Clock is ticking on managed care crackdown

Expect the Justice Department to unleash its first managed care lawsuits in a year or so, says the government’s guru on health care fraud. The suits will focus on such issues as quality of care and patient choice, says Jim Sheehan, JD, chief of the civil division for the Eastern District of Pennsylvania.

Don’t be lulled by the fact that rumors of enforcement actions have been circulating for years, warns Sheehan. "The DRG [diagnosis related group] cases took us four years," he adds. "We’ve been looking at managed care for three."

Sheehan, who’s become both the theoretician and the bogeyman of the federal war on health care fraud, says he’s concerned that patients are not getting "voice, choice, and exit." That is, patients should have some control over their care and the ability to pick and reject providers. Sheehan is also focusing on quality of care and the question of whether HMOs are delivering promised services. His avenue of attack: Accepting capitated payments without delivering services is a false claim. "If I incur an obligation that I have no intention of paying, that’s fraud," he adds. Here are some real-life examples of dubious practices that Sheehan cites:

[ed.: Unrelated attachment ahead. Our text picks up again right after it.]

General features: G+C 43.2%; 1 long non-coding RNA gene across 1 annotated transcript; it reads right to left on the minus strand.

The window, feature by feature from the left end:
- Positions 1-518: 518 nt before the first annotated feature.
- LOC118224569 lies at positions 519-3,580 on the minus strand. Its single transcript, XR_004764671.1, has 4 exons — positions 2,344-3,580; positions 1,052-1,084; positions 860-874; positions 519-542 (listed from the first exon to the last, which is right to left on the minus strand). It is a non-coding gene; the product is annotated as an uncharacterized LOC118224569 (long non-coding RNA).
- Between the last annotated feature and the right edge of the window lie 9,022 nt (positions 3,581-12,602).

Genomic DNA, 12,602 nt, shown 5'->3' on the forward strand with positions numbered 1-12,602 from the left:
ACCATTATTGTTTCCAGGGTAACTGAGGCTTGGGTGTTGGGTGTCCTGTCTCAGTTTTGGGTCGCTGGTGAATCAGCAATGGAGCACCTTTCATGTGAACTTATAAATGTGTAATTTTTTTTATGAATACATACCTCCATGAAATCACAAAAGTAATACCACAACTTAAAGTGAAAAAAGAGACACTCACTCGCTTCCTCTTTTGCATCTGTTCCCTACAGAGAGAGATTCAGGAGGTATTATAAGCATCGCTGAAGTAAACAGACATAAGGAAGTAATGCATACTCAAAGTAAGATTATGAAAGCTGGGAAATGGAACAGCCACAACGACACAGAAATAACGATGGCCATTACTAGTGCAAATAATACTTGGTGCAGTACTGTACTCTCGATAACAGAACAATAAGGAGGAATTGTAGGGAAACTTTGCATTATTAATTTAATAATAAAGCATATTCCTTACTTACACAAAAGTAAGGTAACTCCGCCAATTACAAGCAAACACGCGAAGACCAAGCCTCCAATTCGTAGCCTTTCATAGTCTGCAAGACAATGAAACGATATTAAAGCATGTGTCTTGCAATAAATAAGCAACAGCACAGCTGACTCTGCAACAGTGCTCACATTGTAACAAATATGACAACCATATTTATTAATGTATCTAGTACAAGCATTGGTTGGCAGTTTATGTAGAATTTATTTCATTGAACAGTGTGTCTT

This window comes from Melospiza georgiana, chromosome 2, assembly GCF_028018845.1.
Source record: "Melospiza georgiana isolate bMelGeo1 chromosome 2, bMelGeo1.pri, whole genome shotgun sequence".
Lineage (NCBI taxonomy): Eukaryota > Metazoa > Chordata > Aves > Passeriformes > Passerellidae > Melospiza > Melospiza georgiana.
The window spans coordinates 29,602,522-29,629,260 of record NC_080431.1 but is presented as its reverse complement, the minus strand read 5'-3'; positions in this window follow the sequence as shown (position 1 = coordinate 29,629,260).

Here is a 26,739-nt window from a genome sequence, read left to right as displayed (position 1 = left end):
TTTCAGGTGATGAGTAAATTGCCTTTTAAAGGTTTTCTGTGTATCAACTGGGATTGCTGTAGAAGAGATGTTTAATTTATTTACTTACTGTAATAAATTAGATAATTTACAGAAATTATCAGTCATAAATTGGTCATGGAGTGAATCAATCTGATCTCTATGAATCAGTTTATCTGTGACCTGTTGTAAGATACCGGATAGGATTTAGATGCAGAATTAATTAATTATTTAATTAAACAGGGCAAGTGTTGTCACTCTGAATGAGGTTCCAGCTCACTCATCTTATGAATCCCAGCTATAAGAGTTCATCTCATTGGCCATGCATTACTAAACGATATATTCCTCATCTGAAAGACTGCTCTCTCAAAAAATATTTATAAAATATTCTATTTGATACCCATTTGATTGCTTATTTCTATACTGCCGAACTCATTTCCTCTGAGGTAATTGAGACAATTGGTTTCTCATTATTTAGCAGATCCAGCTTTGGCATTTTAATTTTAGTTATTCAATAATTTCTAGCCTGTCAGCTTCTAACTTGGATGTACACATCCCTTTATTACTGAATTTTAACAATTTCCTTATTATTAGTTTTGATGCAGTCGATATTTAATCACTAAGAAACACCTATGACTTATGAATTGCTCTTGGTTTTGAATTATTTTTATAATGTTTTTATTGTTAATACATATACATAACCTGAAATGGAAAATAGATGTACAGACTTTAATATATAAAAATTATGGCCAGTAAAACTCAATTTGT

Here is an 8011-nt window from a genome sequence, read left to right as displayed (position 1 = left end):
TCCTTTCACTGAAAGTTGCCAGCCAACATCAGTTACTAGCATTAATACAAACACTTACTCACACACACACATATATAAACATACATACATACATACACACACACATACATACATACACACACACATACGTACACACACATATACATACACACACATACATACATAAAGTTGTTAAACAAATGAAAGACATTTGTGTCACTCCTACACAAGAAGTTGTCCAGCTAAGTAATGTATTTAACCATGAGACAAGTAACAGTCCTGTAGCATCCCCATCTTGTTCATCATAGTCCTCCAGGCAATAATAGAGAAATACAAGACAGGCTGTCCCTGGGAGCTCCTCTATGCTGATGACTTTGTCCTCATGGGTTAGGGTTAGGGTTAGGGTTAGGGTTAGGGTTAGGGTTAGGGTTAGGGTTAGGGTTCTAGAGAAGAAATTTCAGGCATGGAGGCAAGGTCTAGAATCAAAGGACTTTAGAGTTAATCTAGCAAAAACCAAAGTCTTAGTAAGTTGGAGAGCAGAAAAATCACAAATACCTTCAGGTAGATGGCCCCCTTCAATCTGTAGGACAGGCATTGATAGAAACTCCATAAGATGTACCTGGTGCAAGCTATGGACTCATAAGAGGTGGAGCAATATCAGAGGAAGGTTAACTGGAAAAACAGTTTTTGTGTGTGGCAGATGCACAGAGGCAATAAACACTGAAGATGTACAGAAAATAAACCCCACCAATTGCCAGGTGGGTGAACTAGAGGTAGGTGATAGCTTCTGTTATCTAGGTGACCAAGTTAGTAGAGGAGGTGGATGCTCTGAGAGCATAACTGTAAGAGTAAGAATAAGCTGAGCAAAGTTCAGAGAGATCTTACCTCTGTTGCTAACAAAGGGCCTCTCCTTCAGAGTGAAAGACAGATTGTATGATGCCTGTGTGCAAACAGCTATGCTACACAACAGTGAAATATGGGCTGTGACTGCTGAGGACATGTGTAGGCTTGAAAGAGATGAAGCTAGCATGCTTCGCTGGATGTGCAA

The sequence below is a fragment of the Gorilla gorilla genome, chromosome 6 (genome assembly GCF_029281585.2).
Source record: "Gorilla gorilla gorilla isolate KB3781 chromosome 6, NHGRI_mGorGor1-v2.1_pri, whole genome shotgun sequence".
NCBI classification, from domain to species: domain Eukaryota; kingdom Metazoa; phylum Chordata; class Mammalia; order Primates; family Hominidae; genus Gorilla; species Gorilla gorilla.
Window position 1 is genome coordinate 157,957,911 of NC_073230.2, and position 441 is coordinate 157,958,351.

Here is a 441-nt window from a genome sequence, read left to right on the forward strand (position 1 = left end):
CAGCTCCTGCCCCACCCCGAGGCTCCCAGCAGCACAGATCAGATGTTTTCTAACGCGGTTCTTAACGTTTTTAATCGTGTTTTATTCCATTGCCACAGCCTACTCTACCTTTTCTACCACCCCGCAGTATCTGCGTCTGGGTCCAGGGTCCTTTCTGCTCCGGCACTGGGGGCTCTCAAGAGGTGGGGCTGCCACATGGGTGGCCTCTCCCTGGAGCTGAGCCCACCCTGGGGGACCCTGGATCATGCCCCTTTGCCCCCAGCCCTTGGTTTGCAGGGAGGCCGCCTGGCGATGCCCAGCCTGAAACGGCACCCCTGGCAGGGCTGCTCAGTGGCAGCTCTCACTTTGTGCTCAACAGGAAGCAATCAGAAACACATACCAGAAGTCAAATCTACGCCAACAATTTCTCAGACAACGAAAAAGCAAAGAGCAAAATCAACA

- An HMO closed its switchboard at night and left a recorded message that told patients to check themselves into a hospital emergency room.

- Some HMOs deliberately slow claims processing for providers in order to boost their bottom line and stock price. One scam is to constantly update the claims processing software, which will create delays of three to six months, says Sheehan. Another is to lay off the claims processing department, subcontract the work, and then keep replacing contractors.

- Some HMOs set impossibly high quotas for claims processing that encourages employees to throw away claims.

Sheehan warns that there are a variety of tools prosecutors can use to prove managed care fraud. These include HMO marketing materials, utilization records, bonuses and other utilization awards to providers, malpractice suits, and data from the Washington, DC-based National Committee for Quality Assurance.

But Don’t panic yet, says attorney Paul DeMuro, JD, Latham and Watkins in San Francisco. The government will be looking for a pattern that shows an intent to deny care, rather than an HMO "that simply believes its protocol is better," he adds.

What’s key for HMOs is making clear that they give doctors the ultimate authority to decide treatment, DeMuro says. It’s also important to show that all patients are treated equally across demographic groups and regions.